Financial services’ customers demand consumer-grade technology. Here’s how to respond.
Consumers have become dependent on their personal IT. And they expect the same ease of technology use and access from their bank, insurance company or advisory firm.
But many financial services companies struggle to deliver the consumer-grade technology their customers demand. While 90 percent say digital technologies are disrupting the industry, less than half believe their companies are adequately preparing.2
Finance to Go
Bank, insurance and advisory-firm customers have gone mobile. One-third of consumers with a bank account — and more than half of millennials — interact with financial services companies through mobile websites and apps.4
But companies that simply mobile-optimize their website aren’t scratching the surface when it comes to mobile opportunities. And that leaves them vulnerable to fintech rivals offering more innovative solutions.
One fintech app links to bank accounts to promote saving. It monitors the consumer’s spending and then automatically moves small amounts to a savings account without breaking the budget. The consumer is automatically protected against overdraft and can move money back out of savings with a text message.
Another app lets kids (and their parents) track allowances and gift money to help them budget and set monetary goals. In fact, many fintech apps help customers monitor spending, improve budgeting and track credit scores.
Other apps compare credit-card features, help with mortgage research and enable loan applications. At a minimum, financial services companies should leverage apps to maintain contact with consumers — providing real-time transaction updates, monitoring potentially fraudulent activity, and cross-selling targeted products and services.
Another emerging way to connect with consumers is through chatbots and robo-advisers. In fact, roughly three-quarters of consumers are willing to accept automated financial advice without human input. (See Figure 2.)
Robo-advisers take automated customer contact a step further, offering consumers personalized financial guidance. The information they provide can cover portfolio planning, asset allocation, risk assessment and more. Because they’re significantly cheaper than financial professionals, robo-advisers can save costs over time — savings that can be passed to consumers, opening investment opportunities to a broader base.
Some financial services companies are combining human and automated wealth advice for a “hybrid robo” approach. In fact, these hybrid robo-services will manage more than 10 percent of all investable wealth by 2025.7
Financial Technology Is the New Black
As IT becomes the new fashion accessory — wearables makers will sell 323 million devices, including 67 million smart watches, in 20178 — companies can leverage the technology to deliver new value. Wearables essentially extend smartphone functionality to a more persistent and convenient device.
One promising application is payments, allowing users to purchase products or services with a gesture. Consumers can also use wearables to receive personalized promotions, view account balances, locate nearby ATMs and branches, and get real-time alerts of spending-limit thresholds. Other potential uses include biometric authentication for ATM access and banking by voice command.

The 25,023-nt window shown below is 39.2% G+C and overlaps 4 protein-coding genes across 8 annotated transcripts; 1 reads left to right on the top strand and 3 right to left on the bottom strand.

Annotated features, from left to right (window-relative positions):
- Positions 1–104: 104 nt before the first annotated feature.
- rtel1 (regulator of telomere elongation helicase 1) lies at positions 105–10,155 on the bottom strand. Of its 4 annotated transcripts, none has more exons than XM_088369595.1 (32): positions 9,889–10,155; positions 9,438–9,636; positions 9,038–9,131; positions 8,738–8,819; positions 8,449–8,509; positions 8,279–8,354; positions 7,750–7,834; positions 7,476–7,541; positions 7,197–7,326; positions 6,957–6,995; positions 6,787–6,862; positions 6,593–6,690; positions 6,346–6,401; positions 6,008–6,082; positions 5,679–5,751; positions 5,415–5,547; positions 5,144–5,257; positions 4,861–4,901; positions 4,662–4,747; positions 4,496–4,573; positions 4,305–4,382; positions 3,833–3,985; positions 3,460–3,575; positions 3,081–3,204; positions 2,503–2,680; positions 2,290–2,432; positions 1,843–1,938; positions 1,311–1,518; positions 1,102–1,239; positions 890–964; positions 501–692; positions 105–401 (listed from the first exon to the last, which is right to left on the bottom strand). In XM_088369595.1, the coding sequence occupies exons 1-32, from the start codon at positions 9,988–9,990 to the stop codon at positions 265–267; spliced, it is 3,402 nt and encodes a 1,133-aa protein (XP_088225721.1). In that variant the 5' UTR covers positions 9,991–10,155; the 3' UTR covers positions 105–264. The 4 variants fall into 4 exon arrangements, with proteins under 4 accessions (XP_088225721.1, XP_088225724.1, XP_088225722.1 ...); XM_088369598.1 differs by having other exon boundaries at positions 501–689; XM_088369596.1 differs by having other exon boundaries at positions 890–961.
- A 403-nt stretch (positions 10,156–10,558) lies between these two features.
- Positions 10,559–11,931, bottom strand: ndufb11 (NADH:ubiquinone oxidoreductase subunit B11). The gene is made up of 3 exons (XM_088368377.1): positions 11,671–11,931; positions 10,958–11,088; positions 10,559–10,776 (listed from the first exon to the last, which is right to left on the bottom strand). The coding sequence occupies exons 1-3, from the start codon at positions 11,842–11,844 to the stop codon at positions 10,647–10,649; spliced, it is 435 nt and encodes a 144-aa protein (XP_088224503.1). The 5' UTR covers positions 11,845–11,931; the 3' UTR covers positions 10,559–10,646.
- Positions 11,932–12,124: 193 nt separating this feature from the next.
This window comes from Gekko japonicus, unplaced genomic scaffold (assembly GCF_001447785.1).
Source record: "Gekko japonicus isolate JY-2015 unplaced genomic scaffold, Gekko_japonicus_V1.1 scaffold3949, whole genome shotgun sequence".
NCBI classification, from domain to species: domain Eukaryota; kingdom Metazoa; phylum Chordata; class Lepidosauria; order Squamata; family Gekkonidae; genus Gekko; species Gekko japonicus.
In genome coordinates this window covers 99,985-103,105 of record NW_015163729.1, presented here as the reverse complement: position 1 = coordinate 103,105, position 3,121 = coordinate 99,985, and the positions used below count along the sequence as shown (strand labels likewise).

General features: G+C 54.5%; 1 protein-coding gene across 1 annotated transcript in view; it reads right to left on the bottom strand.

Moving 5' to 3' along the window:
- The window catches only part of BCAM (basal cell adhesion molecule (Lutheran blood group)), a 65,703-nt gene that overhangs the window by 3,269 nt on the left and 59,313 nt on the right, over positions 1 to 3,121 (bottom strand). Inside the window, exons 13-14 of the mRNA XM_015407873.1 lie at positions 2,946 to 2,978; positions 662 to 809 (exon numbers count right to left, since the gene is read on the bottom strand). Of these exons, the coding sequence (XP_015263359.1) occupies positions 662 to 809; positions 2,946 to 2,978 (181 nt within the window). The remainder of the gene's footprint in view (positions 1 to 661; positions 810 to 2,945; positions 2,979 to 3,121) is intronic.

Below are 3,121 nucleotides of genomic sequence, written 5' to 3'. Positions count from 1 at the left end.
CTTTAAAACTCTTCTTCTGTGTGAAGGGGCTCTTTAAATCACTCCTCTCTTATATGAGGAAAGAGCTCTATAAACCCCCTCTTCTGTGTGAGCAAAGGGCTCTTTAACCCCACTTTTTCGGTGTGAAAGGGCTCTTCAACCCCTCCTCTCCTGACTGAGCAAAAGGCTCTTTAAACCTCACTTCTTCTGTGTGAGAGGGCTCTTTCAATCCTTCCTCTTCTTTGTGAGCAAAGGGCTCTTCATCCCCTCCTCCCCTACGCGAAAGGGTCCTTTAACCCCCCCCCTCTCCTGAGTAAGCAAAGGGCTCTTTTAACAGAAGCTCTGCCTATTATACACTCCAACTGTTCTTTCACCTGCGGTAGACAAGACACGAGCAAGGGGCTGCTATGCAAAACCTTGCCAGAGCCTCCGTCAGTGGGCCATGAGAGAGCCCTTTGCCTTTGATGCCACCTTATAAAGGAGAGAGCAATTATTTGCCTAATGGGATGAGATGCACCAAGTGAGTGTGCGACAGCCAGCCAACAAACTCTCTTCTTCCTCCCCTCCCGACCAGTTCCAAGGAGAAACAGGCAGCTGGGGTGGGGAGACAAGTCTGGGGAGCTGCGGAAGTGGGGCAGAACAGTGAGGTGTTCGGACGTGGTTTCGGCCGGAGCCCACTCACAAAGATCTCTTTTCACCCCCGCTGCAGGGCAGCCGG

Wearables aren’t the only new financial services touch point. As cars become more connected, companies are developing solutions to let drivers and passengers make in-car payments, completing transactions using card data stored in their e-wallets.
Getting to Know You
Yet the greatest consumerization of financial technology will involve IT that consumers experience without necessarily seeing: actionable analytics and cognitive computing. The ability of banks to provide real-time mortgage advice or in-context help with car buying depends on up-to-date customer information, location sensors, and other big data and Internet of Things (IoT) innovations.
Nearly half of financial services customers want relevant information and advice as they go about their daily lives. But in return for sharing their data, they expect a personalized experience.9
Companies will need to take everything they know about customers, from transaction history to mobile data to social media sentiments, and combine it with cognitive computing to automate the analysis of thousands of data points in near real time. Instead of segment marketing, they can do true one-to-one marketing. Instead of simply offering a service, they can deliver the right service in the right place at the right time. That’s the kind of consumerization of IT that financial services customers want.
1 “2016 Global Mobile Users Survey,” Deloitte, 2016
2 “Digital Transformation in Financial Services,” Deloitte University Press, November 2016
3 “2016 North America Consumer Digital Banking Survey,” Accenture, 2016
4 “Consumer Attitudes Toward FinTech,” Mintel, May 2016
5 “2016 North America Consumer Digital Banking Survey,” Accenture, 2016
6 “Conversational AI: It’s a Bot Time for a New Conversation on Customer Engagement,” Frost & Sullivan, April 2016
7 “Hybrid Robos Will Manage 10% of Investable Assets by 2025,” My Private Banking, 2016
8 “Gartner Says Worldwide Wearables Devices Sales to Grow 18.4 Percent in 2016,” Gartner, February 2016
9 “2016 North America Consumer Digital Banking Survey,” Accenture, 2016
Accenture® is a registered trademark of Accenture Global Services Ltd. Deloitte® is a registered trademark of Deloitte Touche Tohmatsu. Frost & Sullivan® is a registered trademark of Frost & Sullivan Corporation. Gartner® is a registered trademark of Gartner, Inc. Mintel® is a registered trademark of Mintel Group Ltd. My Private Banking® is a registered trademark of Avescon AG.
All data cited in this article is used by permission.